I can pinpoint the moment when I first questioned my conviction that rural lifestyles should remain unchanged. A few years earlier, in the late 1960s, I had visited one of the car-free villages around Lake Atitlan in Guatemala and filmed, with my old cine camera, the village women collecting water from their communal well. I watched them scoop up the water in hollow bamboo and trickle it into their earthenware vessels, chatting and laughing together before heading back to their houses with the heavy pots supported on their heads. With their exquisitely embroidered blouses and the terracotta pots it was a beautifully photogenic scene, one I was proud of.
A few years later I returned and headed to the same village with my camera. Oh no! The women were still collecting water, but the well was now a stand pipe and the pots were all made of plastic (though the same shape and size as before). Not worth taking photos this time; the curse of plastic had even reached this remote village. And then I stopped to think. This material was far more suitable than clay for the purpose of carrying water: lighter and unbreakable. It made these women’s lives so much easier.
It’s hard-wired into us travellers that the simple life is the best life, one that should stay the same. Many of us are therefore uneasy at any influence we may have, however well-meaning. This is nothing new. Over 100 years ago Mark Twain wrote pithily about the Native Americans: “Soap and education may not be as sudden as a massacre, but they are more deadly in the long run.” The romantic concept of The Noble Savage, uncorrupted by civilisation, is centuries old. Books and television programmes champion the explorer who treks for weeks to meet uncontacted tribes, takes part in their rituals, embraces their way of life – and then returns to his comfortable home, changed, he assures us, for the better after immersing himself in their culture. But are the people he stayed with also changed? Almost certainly. They will have had a glimpse of another world, and the youngsters will want a taste of it.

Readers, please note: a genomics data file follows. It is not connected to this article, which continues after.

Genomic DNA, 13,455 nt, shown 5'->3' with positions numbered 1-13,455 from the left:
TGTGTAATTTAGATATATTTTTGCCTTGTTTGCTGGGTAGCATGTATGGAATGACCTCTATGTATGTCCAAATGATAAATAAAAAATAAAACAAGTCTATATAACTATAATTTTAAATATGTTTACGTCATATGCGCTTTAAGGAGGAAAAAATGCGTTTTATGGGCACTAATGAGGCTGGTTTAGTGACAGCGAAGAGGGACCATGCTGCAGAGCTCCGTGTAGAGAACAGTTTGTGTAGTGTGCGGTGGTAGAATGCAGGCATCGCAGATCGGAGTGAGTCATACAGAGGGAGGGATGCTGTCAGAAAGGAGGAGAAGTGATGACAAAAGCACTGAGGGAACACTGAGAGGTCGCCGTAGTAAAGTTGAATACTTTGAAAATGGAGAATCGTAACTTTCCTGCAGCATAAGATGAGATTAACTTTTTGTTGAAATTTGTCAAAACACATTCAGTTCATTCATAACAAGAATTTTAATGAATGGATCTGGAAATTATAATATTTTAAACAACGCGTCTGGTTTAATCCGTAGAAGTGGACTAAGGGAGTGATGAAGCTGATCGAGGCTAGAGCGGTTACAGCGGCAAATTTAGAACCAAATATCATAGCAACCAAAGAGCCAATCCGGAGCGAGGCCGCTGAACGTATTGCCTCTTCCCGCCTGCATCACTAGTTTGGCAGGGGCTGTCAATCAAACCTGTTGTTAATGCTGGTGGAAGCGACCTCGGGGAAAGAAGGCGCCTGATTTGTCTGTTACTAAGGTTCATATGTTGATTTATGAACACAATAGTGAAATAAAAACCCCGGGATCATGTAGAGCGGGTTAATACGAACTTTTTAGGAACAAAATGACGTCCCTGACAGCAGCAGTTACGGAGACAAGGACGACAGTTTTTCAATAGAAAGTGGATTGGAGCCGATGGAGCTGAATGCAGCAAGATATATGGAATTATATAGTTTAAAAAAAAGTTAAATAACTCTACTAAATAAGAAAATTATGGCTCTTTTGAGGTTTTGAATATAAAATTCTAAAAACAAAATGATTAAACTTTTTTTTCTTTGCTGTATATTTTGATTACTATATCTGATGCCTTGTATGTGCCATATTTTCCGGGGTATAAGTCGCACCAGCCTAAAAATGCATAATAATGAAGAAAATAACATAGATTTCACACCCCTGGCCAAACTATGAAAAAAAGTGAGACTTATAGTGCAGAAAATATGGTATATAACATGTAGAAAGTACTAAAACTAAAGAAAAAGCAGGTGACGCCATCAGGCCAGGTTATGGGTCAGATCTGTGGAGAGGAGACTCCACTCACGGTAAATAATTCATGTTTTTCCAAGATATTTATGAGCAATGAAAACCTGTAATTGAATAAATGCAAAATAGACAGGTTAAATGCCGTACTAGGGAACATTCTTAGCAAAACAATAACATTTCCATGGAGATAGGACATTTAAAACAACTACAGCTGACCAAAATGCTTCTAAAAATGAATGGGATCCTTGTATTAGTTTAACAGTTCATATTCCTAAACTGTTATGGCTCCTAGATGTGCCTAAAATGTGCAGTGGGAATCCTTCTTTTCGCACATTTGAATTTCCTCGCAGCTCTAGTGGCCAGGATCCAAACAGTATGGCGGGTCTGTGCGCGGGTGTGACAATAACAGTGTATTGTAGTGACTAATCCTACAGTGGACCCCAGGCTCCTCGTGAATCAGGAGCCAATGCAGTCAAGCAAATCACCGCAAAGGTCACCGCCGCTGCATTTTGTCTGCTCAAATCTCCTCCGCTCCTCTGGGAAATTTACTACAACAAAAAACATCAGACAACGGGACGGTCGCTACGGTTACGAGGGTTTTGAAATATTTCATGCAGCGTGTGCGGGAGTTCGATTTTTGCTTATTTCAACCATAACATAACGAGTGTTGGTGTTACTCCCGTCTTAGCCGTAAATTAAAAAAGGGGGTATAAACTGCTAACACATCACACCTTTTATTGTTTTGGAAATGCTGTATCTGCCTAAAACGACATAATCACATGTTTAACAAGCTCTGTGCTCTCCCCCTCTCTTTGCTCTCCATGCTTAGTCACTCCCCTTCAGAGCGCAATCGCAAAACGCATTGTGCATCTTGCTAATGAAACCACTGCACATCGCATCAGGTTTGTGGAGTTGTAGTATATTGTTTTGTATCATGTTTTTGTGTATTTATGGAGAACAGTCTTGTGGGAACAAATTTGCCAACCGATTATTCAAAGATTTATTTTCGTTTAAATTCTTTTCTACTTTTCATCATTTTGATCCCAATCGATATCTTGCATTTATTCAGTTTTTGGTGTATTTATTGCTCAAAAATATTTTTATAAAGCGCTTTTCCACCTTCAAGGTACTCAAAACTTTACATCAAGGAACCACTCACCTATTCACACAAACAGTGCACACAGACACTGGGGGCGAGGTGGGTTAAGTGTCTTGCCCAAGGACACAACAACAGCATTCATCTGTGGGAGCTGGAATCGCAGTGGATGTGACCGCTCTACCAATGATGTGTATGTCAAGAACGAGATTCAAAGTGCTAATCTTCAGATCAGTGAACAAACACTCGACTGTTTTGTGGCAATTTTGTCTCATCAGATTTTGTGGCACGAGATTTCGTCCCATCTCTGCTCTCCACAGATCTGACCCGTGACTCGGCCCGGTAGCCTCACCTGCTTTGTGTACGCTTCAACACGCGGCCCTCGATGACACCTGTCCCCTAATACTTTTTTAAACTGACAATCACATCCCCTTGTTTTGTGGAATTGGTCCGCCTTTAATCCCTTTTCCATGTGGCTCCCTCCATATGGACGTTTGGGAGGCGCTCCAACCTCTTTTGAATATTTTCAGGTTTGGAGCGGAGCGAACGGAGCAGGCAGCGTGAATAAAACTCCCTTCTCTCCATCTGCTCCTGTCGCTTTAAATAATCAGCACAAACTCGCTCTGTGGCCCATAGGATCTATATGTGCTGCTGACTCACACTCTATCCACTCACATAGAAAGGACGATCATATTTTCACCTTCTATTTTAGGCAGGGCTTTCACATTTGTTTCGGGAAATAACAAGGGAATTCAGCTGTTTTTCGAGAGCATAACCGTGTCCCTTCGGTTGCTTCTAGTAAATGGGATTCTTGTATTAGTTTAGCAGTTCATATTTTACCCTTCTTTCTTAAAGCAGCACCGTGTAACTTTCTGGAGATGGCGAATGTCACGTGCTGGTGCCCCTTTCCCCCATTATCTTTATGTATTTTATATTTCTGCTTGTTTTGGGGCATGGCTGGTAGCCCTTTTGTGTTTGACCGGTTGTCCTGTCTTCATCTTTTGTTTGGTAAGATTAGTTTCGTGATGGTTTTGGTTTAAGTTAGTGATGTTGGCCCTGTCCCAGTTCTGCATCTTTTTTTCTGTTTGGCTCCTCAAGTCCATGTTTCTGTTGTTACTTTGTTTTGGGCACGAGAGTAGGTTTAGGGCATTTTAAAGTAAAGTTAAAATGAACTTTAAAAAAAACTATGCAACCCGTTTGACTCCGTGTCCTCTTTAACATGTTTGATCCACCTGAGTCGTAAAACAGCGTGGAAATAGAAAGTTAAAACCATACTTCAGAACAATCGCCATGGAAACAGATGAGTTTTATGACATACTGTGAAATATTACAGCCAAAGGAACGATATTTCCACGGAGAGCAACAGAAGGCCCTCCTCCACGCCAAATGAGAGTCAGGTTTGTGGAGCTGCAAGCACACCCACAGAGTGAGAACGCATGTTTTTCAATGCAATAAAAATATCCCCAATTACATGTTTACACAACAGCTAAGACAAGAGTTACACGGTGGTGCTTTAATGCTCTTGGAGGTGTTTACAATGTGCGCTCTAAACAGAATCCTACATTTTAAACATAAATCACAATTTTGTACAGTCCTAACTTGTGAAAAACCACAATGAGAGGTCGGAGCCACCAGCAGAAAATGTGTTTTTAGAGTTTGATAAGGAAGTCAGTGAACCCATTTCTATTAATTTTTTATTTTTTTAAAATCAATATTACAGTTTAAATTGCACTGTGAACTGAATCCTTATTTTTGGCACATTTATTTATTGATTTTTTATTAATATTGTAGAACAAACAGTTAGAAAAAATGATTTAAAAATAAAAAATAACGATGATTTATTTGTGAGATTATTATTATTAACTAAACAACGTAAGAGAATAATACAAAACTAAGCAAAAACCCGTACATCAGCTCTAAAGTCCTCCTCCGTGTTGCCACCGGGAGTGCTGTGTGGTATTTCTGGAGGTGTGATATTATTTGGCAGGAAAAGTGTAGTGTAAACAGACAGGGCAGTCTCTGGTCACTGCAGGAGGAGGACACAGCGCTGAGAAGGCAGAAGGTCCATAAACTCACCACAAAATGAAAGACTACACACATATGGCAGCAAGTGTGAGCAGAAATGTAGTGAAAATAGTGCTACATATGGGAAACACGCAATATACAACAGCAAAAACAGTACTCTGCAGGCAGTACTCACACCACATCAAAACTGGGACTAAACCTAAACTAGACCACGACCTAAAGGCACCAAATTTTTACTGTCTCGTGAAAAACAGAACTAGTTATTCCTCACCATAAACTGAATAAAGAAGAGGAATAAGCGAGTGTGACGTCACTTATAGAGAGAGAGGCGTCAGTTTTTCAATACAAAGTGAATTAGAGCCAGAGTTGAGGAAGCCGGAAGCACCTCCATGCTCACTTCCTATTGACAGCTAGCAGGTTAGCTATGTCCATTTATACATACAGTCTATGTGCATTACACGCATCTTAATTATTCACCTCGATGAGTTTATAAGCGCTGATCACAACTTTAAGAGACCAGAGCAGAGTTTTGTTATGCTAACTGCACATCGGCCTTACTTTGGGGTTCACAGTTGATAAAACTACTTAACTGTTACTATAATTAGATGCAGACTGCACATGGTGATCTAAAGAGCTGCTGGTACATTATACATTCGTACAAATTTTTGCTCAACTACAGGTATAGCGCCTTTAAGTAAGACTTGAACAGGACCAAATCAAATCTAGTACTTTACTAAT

Hilary Bradt's first experience of a cultural tourism conundrum was in Peru © Hilary Bradt
That’s the problem, I believe, with cultural tourism. I experienced it some 40 years ago in Peru, though a glimpse of rural life was only an incidental part of trekking in the Andes. In 1973, I walked the trails worn by centuries of bare peasant feet, passing through villages of surprised people, sometimes friendly, sometimes hostile, with children peeping shyly from doorways. We carried a frisbee in our packs and introduced them to this new game. And thus we played our small part in changing expectations. A decade later I returned as a trek leader, and learned firsthand that a single visit by tourists with the innocent and understandable desire to see a child’s face light up with a smile can irrevocably change a community’s perception of outsiders. Rather than aliens to stare at, they are now seen as providers of material goods. The backpackers and trekkers who came after me gave sweets and pens. It only took a few years to convert the children in villages along a trekking route from observers to beggars and then to thieves when the expected presents were not forthcoming. I lamented the part I had played in this. Rural communities worldwide have a way of life based on reciprocity. You help me build my house, I’ll help with yours. But tourists want the gratification of smiling children and cooperative adults for their photos, and gifts are the quickest way of achieving this. And, they tell me, “we have so much, they have so little”.
Hilary Bradt has been visiting Madagascar for over 30 years © Sergey Didenko, Shutterstock
As a guidebook writer and tour leader in Madagascar for over 30 years I have been able to avoid cultural tourism. There are villages that I’ve omitted from the guide because I’d seen their community in action, loved what I saw, and wanted to keep it that way. There are some festivals, however, such as the exhumation ceremony, famadihana, where the Malagasy often enjoy having tourist visitors, but fortunately it has to be a spontaneous decision and cannot be built into the programme. Even in the three that I have attended, money has paid a conspicuous part of the reciprocity. So when our hotel in the southwest of the country suggested they try to seek out the elusive Mikea people for us, I was wary. This clan of hunter-gatherers have lived, unmolested, deep in the spiny forest that has now become a national park. However, brushing my concerns aside the hotel manager provided us with a guide who had made contact with one family. They had only seen two other white people before, Andry told us proudly.